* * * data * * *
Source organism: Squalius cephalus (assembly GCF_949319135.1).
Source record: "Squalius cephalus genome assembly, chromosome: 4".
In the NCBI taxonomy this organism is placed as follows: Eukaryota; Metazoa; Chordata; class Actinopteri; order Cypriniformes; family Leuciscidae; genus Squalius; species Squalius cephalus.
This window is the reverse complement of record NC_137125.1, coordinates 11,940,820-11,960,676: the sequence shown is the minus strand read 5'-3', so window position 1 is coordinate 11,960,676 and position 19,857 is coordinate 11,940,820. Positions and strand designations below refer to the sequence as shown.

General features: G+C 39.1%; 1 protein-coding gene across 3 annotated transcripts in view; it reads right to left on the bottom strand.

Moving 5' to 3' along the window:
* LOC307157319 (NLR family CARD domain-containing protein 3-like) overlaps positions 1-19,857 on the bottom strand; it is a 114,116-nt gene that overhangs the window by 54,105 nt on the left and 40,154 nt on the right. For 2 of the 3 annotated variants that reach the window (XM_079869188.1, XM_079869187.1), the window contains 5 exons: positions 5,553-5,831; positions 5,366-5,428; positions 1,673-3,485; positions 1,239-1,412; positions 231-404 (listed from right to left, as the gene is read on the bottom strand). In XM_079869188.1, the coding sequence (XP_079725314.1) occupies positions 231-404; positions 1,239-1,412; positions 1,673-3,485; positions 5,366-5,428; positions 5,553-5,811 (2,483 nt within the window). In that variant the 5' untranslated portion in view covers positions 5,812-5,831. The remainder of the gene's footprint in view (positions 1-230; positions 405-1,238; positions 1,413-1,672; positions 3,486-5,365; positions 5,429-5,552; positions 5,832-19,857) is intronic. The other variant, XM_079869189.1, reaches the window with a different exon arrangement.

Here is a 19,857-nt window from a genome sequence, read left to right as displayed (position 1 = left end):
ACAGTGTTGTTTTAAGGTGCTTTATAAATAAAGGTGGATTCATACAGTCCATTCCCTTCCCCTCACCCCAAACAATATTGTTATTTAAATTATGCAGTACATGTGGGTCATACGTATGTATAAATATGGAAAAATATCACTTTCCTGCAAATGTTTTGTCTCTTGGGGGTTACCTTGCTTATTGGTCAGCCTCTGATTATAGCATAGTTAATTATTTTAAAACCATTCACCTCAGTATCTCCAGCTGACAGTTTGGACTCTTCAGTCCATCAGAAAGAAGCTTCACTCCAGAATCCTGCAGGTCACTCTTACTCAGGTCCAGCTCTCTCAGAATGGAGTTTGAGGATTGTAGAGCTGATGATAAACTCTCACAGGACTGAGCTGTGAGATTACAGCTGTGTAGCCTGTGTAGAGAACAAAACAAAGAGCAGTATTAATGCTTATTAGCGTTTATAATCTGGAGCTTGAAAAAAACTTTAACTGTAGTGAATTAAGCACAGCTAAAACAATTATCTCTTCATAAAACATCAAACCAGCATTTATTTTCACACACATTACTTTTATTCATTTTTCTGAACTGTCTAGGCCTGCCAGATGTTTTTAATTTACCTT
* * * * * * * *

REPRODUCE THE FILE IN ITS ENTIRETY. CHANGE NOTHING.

Source organism: Squalius cephalus (assembly GCF_949319135.1).
Source record: "Squalius cephalus genome assembly, chromosome: 4".
In the NCBI taxonomy this organism is placed as follows: Eukaryota; Metazoa; Chordata; class Actinopteri; order Cypriniformes; family Leuciscidae; genus Squalius; species Squalius cephalus.
This window is the reverse complement of record NC_137125.1, coordinates 11,940,820-11,960,676: the sequence shown is the minus strand read 5'-3', so window position 1 is coordinate 11,960,676 and position 19,857 is coordinate 11,940,820. Positions and strand designations below refer to the sequence as shown.

General features: G+C 39.1%; 1 protein-coding gene across 3 annotated transcripts in view; it reads right to left on the bottom strand.

Moving 5' to 3' along the window:
* LOC307157319 (NLR family CARD domain-containing protein 3-like) overlaps positions 1-19,857 on the bottom strand; it is a 114,116-nt gene that overhangs the window by 54,105 nt on the left and 40,154 nt on the right. For 2 of the 3 annotated variants that reach the window (XM_079869188.1, XM_079869187.1), the window contains 5 exons: positions 5,553-5,831; positions 5,366-5,428; positions 1,673-3,485; positions 1,239-1,412; positions 231-404 (listed from right to left, as the gene is read on the bottom strand). In XM_079869188.1, the coding sequence (XP_079725314.1) occupies positions 231-404; positions 1,239-1,412; positions 1,673-3,485; positions 5,366-5,428; positions 5,553-5,811 (2,483 nt within the window). In that variant the 5' untranslated portion in view covers positions 5,812-5,831. The remainder of the gene's footprint in view (positions 1-230; positions 405-1,238; positions 1,413-1,672; positions 3,486-5,365; positions 5,429-5,552; positions 5,832-19,857) is intronic. The other variant, XM_079869189.1, reaches the window with a different exon arrangement.

Here is a 19,857-nt window from a genome sequence, read left to right as displayed (position 1 = left end):
ACAGTGTTGTTTTAAGGTGCTTTATAAATAAAGGTGGATTCATACAGTCCATTCCCTTCCCCTCACCCCAAACAATATTGTTATTTAAATTATGCAGTACATGTGGGTCATACGTATGTATAAATATGGAAAAATATCACTTTCCTGCAAATGTTTTGTCTCTTGGGGGTTACCTTGCTTATTGGTCAGCCTCTGATTATAGCATAGTTAATTATTTTAAAACCATTCACCTCAGTATCTCCAGCTGACAGTTTGGACTCTTCAGTCCATCAGAAAGAAGCTTCACTCCAGAATCCTGCAGGTCACTCTTACTCAGGTCCAGCTCTCTCAGAATGGAGTTTGAGGATTGTAGAGCTGATGATAAACTCTCACAGGACTGAGCTGTGAGATTACAGCTGTGTAGCCTGTGTAGAGAACAAAACAAAGAGCAGTATTAATGCTTATTAGCGTTTATAATCTGGAGCTTGAAAAAAACTTTAACTGTAGTGAATTAAGCACAGCTAAAACAATTATCTCTTCATAAAACATCAAACCAGCATTTATTTTCACACACATTACTTTTATTCATTTTTCTGAACTGTCTAGGCCTGCCAGATGTTTTTAATTTACCTT